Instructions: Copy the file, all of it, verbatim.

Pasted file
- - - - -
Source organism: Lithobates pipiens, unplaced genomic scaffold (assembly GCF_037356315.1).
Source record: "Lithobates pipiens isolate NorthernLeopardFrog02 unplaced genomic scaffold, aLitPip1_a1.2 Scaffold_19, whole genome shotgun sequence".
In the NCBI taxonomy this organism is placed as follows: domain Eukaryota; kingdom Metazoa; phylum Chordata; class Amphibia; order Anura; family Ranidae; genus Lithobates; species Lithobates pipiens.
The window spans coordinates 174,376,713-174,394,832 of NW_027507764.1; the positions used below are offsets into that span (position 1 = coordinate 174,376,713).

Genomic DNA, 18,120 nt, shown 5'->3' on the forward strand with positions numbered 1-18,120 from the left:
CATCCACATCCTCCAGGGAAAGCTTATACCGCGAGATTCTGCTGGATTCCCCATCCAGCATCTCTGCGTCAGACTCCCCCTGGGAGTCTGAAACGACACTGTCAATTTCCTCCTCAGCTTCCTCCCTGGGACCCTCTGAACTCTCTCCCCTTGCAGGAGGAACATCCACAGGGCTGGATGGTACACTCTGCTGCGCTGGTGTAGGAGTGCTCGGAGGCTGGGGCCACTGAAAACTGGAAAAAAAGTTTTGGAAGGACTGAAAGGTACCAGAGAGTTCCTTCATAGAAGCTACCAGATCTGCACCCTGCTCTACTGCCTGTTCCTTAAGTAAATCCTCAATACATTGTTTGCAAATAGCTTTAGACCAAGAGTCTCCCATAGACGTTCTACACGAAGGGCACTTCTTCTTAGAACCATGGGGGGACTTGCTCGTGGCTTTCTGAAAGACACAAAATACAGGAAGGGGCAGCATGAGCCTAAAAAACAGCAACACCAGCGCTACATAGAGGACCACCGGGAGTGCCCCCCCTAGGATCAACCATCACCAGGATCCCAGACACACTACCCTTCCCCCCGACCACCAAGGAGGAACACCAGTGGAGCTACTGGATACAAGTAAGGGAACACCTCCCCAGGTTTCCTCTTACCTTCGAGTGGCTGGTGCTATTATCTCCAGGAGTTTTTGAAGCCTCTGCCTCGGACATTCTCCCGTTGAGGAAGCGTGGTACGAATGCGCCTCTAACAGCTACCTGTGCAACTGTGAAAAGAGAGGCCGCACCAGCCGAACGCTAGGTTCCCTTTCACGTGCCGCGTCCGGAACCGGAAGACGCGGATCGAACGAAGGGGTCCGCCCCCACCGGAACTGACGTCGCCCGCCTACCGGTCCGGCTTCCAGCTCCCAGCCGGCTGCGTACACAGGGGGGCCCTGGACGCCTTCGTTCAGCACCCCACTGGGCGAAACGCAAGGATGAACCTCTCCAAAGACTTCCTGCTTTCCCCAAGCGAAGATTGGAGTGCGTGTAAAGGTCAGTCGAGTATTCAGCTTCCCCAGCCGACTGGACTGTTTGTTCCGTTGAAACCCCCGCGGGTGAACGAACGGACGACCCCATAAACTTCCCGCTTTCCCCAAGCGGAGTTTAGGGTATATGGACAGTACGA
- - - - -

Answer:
Source organism: Lithobates pipiens, unplaced genomic scaffold (assembly GCF_037356315.1).
Source record: "Lithobates pipiens isolate NorthernLeopardFrog02 unplaced genomic scaffold, aLitPip1_a1.2 Scaffold_19, whole genome shotgun sequence".
In the NCBI taxonomy this organism is placed as follows: domain Eukaryota; kingdom Metazoa; phylum Chordata; class Amphibia; order Anura; family Ranidae; genus Lithobates; species Lithobates pipiens.
The window spans coordinates 174,376,713-174,394,832 of NW_027507764.1; the positions used below are offsets into that span (position 1 = coordinate 174,376,713).

Genomic DNA, 18,120 nt, shown 5'->3' on the forward strand with positions numbered 1-18,120 from the left:
CATCCACATCCTCCAGGGAAAGCTTATACCGCGAGATTCTGCTGGATTCCCCATCCAGCATCTCTGCGTCAGACTCCCCCTGGGAGTCTGAAACGACACTGTCAATTTCCTCCTCAGCTTCCTCCCTGGGACCCTCTGAACTCTCTCCCCTTGCAGGAGGAACATCCACAGGGCTGGATGGTACACTCTGCTGCGCTGGTGTAGGAGTGCTCGGAGGCTGGGGCCACTGAAAACTGGAAAAAAAGTTTTGGAAGGACTGAAAGGTACCAGAGAGTTCCTTCATAGAAGCTACCAGATCTGCACCCTGCTCTACTGCCTGTTCCTTAAGTAAATCCTCAATACATTGTTTGCAAATAGCTTTAGACCAAGAGTCTCCCATAGACGTTCTACACGAAGGGCACTTCTTCTTAGAACCATGGGGGGACTTGCTCGTGGCTTTCTGAAAGACACAAAATACAGGAAGGGGCAGCATGAGCCTAAAAAACAGCAACACCAGCGCTACATAGAGGACCACCGGGAGTGCCCCCCCTAGGATCAACCATCACCAGGATCCCAGACACACTACCCTTCCCCCCGACCACCAAGGAGGAACACCAGTGGAGCTACTGGATACAAGTAAGGGAACACCTCCCCAGGTTTCCTCTTACCTTCGAGTGGCTGGTGCTATTATCTCCAGGAGTTTTTGAAGCCTCTGCCTCGGACATTCTCCCGTTGAGGAAGCGTGGTACGAATGCGCCTCTAACAGCTACCTGTGCAACTGTGAAAAGAGAGGCCGCACCAGCCGAACGCTAGGTTCCCTTTCACGTGCCGCGTCCGGAACCGGAAGACGCGGATCGAACGAAGGGGTCCGCCCCCACCGGAACTGACGTCGCCCGCCTACCGGTCCGGCTTCCAGCTCCCAGCCGGCTGCGTACACAGGGGGGCCCTGGACGCCTTCGTTCAGCACCCCACTGGGCGAAACGCAAGGATGAACCTCTCCAAAGACTTCCTGCTTTCCCCAAGCGAAGATTGGAGTGCGTGTAAAGGTCAGTCGAGTATTCAGCTTCCCCAGCCGACTGGACTGTTTGTTCCGTTGAAACCCCCGCGGGTGAACGAACGGACGACCCCATAAACTTCCCGCTTTCCCCAAGCGGAGTTTAGGGTATATGGACAGTACGA